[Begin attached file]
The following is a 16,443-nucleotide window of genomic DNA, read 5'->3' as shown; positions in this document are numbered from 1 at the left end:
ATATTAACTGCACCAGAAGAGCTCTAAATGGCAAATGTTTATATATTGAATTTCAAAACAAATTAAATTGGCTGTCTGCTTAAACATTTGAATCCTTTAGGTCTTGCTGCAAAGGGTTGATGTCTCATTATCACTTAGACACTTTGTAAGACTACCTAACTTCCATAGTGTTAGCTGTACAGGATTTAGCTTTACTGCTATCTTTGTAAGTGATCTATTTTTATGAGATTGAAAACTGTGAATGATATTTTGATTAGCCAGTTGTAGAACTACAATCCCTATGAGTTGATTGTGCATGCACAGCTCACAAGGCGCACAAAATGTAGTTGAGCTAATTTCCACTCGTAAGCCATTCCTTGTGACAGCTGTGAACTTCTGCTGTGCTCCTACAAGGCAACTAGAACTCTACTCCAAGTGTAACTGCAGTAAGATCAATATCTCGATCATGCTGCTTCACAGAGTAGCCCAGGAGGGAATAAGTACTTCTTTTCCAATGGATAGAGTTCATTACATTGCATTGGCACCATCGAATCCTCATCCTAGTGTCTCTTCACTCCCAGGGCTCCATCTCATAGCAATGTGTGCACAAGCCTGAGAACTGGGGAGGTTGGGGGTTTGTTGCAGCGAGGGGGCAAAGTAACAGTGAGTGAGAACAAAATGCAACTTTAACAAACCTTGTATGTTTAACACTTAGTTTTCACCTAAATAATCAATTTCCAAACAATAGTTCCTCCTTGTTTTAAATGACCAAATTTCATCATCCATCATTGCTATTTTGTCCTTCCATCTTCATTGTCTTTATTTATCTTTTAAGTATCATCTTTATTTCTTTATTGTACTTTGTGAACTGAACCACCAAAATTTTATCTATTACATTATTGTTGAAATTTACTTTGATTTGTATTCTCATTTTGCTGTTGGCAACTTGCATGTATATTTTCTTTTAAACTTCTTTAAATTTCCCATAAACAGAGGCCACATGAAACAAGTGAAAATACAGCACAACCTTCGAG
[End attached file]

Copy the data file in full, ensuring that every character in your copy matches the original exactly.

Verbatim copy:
The following is a 16,443-nucleotide window of genomic DNA, read 5'->3' as shown; positions in this document are numbered from 1 at the left end:
ATATTAACTGCACCAGAAGAGCTCTAAATGGCAAATGTTTATATATTGAATTTCAAAACAAATTAAATTGGCTGTCTGCTTAAACATTTGAATCCTTTAGGTCTTGCTGCAAAGGGTTGATGTCTCATTATCACTTAGACACTTTGTAAGACTACCTAACTTCCATAGTGTTAGCTGTACAGGATTTAGCTTTACTGCTATCTTTGTAAGTGATCTATTTTTATGAGATTGAAAACTGTGAATGATATTTTGATTAGCCAGTTGTAGAACTACAATCCCTATGAGTTGATTGTGCATGCACAGCTCACAAGGCGCACAAAATGTAGTTGAGCTAATTTCCACTCGTAAGCCATTCCTTGTGACAGCTGTGAACTTCTGCTGTGCTCCTACAAGGCAACTAGAACTCTACTCCAAGTGTAACTGCAGTAAGATCAATATCTCGATCATGCTGCTTCACAGAGTAGCCCAGGAGGGAATAAGTACTTCTTTTCCAATGGATAGAGTTCATTACATTGCATTGGCACCATCGAATCCTCATCCTAGTGTCTCTTCACTCCCAGGGCTCCATCTCATAGCAATGTGTGCACAAGCCTGAGAACTGGGGAGGTTGGGGGTTTGTTGCAGCGAGGGGGCAAAGTAACAGTGAGTGAGAACAAAATGCAACTTTAACAAACCTTGTATGTTTAACACTTAGTTTTCACCTAAATAATCAATTTCCAAACAATAGTTCCTCCTTGTTTTAAATGACCAAATTTCATCATCCATCATTGCTATTTTGTCCTTCCATCTTCATTGTCTTTATTTATCTTTTAAGTATCATCTTTATTTCTTTATTGTACTTTGTGAACTGAACCACCAAAATTTTATCTATTACATTATTGTTGAAATTTACTTTGATTTGTATTCTCATTTTGCTGTTGGCAACTTGCATGTATATTTTCTTTTAAACTTCTTTAAATTTCCCATAAACAGAGGCCACATGAAACAAGTGAAAATACAGCACAACCTTCGAG